A new blog series explores grassroots interpretations of Covid-19, focusing on populations living at Uganda’s northern borders. The approach complements the unfolding analysis of the politicisation and political economy of Covid-19 at the national level.
See the full series on Covid-19 in Uganda here.
In the face of a novel coronavirus, the Ugandan government has taken affirmative action, instigating lockdowns across the country. Following the announcement of the first infection Uganda’s long-serving president, Yoweri Kaguta Museveni closed national borders. On 3 Friday April 2020, Museveni addressed the nation in response to the growing number of Covid-19 cases across the country. The statement marks the most recent in a series of presidential addresses to the nation, aired across radio stations, and accompanied by frequent tweets from Museveni’s Twitter page.
As of today, the number of confirmed cases in Uganda stands at 52, with no registered deaths. The first of these cases was confirmed on 21 March, which came after the deployment of a series of measures to contain the spread of the virus. These included, among others, the shutdown of education institutions and the banning of public political rallies.
In the wake of a further eight confirmed cases (Ugandan nationals returning from the United Arab Emirates), on 24 March Museveni addressed the nation. Here, he reiterated previously deployed measures, encouraged specific hygiene practices and highlighted an opportunity to boost the country’s industrial production through the manufacturing of bicycles. He also acknowledged concern surrounding inflated food prices, casting blame on ‘crooks’ and firmly warning that where hikes were found to be taking place, sales licenses would be cancelled.
By Monday 30 March, the number of confirmed cases had risen to 33 (31 Ugandans and two Chinese nationals). In what was his fifth Covid-19 address to the nation, President Museveni initiated a total lockdown for a period of 14 days and a 7pm curfew throughout the country. All movement was prohibited – including those in private vehicles – and shopping malls and stores were closed and supermarkets were to open with clear standard operating procedures. While the food markets in towns and cities were to remain open, those selling at the markets were not to return home during the 14 days, but rather ‘arrange to stay nearby for that duration.’ Similarly, ‘crucial employees’ at factories should ‘camp around the factory area for the 14 days’.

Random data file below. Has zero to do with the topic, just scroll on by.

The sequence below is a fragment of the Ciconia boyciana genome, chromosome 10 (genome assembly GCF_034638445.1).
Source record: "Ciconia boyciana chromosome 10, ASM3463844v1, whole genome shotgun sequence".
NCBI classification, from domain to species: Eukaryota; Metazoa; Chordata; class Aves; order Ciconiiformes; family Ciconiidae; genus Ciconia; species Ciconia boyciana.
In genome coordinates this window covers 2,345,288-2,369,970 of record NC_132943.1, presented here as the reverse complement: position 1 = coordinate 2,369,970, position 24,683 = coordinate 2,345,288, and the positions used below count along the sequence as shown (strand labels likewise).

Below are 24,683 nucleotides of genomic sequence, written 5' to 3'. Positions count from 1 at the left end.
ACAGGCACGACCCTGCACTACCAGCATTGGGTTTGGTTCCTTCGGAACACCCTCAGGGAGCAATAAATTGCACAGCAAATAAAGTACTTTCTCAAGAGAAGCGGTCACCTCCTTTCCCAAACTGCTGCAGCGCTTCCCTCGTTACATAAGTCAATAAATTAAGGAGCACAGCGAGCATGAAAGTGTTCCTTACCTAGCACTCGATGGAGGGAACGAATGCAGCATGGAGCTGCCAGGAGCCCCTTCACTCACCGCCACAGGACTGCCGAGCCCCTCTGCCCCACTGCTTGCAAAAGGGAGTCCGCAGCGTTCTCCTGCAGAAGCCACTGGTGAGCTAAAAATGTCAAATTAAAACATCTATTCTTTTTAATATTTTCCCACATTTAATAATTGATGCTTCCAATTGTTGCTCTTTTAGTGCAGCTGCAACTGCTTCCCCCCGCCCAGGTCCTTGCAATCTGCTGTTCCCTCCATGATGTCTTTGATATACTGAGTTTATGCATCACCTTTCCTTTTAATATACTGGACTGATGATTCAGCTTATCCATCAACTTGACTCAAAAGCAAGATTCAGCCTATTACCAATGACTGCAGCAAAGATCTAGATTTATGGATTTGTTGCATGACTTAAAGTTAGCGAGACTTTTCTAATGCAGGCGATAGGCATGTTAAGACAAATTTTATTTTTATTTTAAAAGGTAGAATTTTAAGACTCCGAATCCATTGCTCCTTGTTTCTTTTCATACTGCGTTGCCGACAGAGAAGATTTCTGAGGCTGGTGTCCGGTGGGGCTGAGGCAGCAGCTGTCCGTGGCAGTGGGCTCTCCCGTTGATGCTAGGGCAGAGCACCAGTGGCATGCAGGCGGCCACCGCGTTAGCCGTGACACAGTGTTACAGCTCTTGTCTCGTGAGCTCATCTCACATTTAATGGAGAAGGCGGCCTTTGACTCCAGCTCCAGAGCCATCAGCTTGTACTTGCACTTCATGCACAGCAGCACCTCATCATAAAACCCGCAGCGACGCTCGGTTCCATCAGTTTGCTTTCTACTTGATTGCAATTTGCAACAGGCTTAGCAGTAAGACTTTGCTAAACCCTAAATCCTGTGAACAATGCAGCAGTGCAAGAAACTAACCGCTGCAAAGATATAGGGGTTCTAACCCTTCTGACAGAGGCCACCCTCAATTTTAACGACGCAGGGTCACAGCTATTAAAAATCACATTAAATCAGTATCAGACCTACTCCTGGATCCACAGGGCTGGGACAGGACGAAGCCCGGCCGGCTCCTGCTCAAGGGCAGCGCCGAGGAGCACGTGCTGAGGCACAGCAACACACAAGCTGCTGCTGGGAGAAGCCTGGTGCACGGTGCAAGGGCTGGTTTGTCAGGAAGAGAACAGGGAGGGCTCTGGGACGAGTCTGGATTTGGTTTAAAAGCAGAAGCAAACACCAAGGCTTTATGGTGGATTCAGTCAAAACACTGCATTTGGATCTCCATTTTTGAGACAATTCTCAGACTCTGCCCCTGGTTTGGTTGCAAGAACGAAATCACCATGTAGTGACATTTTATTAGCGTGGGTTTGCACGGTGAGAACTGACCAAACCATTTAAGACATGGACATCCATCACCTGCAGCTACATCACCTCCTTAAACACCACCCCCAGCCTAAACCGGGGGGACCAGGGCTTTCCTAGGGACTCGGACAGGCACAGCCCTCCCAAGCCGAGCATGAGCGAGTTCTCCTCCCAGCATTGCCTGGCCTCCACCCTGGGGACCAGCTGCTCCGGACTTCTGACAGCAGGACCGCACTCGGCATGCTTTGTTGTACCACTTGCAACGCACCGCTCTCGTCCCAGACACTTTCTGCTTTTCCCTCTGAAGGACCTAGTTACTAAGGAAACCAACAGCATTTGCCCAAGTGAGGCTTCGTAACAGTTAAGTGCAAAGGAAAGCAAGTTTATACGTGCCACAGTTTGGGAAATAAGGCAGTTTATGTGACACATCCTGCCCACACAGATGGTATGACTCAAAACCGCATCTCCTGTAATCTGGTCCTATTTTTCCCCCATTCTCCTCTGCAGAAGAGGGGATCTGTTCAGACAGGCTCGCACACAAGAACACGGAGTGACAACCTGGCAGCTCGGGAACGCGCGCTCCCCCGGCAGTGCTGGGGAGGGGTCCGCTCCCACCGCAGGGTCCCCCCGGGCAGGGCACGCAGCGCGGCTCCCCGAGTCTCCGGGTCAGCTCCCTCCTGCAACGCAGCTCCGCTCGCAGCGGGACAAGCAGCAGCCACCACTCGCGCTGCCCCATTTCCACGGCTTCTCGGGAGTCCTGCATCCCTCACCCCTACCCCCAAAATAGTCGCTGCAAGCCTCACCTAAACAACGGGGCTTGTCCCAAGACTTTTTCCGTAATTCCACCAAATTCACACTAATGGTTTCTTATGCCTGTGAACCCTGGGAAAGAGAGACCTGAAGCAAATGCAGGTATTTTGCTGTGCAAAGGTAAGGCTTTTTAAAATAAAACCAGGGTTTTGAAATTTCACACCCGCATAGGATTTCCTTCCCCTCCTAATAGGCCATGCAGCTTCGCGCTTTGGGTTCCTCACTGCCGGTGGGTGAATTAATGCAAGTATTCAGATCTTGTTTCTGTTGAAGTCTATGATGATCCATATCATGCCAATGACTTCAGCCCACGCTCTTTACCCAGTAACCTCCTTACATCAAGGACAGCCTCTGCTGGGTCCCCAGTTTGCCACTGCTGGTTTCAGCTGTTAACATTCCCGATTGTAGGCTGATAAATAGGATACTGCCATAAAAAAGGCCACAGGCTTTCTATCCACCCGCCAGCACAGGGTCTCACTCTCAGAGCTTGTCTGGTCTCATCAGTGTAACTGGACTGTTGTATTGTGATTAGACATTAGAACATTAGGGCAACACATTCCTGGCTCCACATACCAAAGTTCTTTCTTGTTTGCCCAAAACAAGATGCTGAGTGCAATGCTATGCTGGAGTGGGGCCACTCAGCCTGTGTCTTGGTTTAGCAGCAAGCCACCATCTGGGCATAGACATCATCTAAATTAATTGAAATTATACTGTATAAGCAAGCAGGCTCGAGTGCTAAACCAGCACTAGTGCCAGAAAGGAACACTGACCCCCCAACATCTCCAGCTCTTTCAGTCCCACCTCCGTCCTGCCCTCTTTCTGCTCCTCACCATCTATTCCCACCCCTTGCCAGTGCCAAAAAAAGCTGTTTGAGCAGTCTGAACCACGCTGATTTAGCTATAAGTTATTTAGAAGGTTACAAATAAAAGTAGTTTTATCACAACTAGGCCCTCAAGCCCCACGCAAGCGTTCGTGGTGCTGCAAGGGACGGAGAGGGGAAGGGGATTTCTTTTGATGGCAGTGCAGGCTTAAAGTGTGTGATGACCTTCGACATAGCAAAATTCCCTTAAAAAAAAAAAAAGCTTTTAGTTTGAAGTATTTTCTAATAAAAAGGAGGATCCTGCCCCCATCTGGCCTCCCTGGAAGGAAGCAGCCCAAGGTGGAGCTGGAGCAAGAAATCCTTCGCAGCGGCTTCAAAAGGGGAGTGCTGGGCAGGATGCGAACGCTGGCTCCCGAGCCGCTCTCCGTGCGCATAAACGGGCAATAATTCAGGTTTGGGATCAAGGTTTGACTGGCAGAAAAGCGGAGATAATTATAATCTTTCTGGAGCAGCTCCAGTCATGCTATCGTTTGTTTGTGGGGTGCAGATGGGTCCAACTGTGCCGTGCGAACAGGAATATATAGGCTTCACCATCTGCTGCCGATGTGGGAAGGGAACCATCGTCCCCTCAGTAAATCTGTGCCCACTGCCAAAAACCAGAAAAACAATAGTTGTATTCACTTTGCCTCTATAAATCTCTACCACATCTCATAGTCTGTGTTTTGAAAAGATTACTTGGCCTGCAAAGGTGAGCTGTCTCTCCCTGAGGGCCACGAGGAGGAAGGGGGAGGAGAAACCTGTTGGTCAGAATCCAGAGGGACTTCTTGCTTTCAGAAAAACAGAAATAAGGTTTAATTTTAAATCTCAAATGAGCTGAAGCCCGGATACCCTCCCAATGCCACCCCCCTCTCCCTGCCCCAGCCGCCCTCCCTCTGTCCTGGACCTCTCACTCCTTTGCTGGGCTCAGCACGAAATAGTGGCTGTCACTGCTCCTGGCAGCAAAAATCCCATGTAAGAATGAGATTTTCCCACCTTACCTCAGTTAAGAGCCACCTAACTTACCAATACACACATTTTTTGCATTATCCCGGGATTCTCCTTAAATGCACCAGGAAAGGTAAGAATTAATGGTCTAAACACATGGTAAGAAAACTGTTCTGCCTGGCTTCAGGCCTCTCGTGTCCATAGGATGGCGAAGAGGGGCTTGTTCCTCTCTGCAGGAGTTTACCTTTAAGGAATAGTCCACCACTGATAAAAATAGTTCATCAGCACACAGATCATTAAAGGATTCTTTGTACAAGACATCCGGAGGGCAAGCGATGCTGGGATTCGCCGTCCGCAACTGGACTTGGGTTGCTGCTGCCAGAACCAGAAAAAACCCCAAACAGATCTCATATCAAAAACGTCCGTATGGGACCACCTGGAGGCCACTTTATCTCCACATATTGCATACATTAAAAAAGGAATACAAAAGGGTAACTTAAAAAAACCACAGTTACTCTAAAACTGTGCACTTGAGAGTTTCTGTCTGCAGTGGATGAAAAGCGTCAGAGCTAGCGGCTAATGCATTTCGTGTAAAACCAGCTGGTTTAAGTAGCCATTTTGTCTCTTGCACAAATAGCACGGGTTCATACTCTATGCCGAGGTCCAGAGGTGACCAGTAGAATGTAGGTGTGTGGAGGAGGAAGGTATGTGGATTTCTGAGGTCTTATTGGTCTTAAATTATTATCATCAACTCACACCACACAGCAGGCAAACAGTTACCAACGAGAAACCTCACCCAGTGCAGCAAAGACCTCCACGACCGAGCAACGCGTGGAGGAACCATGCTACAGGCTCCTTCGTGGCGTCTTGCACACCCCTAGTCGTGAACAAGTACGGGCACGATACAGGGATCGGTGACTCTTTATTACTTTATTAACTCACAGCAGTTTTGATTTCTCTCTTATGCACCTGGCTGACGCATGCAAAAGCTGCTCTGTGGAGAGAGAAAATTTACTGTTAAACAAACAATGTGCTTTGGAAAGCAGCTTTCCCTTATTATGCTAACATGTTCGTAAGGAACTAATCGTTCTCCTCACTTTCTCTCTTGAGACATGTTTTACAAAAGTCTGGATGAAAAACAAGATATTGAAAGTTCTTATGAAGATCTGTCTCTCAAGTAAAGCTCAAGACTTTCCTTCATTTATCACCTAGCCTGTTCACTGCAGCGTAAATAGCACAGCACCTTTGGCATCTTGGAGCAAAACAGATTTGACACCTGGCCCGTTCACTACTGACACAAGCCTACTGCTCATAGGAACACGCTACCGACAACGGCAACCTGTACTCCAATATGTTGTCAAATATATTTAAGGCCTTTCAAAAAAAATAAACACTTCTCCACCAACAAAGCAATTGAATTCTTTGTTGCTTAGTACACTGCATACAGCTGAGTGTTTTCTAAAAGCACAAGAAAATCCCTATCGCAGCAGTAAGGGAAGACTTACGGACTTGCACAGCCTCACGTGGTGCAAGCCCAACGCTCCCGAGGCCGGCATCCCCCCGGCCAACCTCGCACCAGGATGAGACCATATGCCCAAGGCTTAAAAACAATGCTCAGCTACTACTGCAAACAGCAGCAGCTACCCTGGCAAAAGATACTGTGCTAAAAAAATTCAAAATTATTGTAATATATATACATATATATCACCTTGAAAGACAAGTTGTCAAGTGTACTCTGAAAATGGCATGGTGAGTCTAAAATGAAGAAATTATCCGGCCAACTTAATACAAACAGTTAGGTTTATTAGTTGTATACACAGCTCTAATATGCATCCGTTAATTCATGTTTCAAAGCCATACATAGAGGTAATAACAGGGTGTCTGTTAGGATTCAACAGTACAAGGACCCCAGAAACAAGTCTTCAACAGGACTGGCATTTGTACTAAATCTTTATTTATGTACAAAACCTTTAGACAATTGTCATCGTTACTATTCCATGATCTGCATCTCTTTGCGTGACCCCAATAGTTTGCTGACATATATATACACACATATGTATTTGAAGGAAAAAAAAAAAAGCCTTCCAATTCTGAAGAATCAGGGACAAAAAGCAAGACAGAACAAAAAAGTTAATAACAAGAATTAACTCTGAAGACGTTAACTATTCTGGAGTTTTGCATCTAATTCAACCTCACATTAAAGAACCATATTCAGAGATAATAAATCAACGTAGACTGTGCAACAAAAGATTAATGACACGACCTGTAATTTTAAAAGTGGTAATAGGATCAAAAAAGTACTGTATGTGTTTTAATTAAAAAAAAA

Reiterating his previous message of industrial hope, Museveni pointed to the new opportunities ‘emerging in this misfortune’, including the growing demand for sanitisers, bicycles and face masks. After announcing plans to work with the IMF and the World Bank to promote industrialisation through import-substitution and the promotion of exports, he concluded ‘[Y]ou have seen how dangerous it is for Africa to excessively depend on imports from outside. This is the time to wake-up.’
Yet, perhaps most striking in this address to the nation was Museveni’s warning to those ‘opportunistic and irresponsible politicians who try to distribute food for cheap popularity.’ Arguing that it generated excessive crowd gatherings, he announced that anyone involved in the distribution of food would be arrested and charged with attempted murder. The address came to a close with a verse from Isaiah, ‘Go home my people and lock your doors! Hide yourselves for a little while until the Lord’s anger has passed’ (Chapter 26, Verse 20).
The media has been active in reporting on the measures, addressing fears that the government may use this opportunity to restrict political freedoms. In this light, the global human rights community has pointed to the use of excessive force to enforce the measures, including beatings, shootings and arbitrary detaining across the country. The violent arrest of 23 citizens taking refuge in a shelter serving the LGBT community in Kampala, targeted for their alleged ‘public gathering’, also sparks further concern surrounding the widespread discrimination of LGBT groups.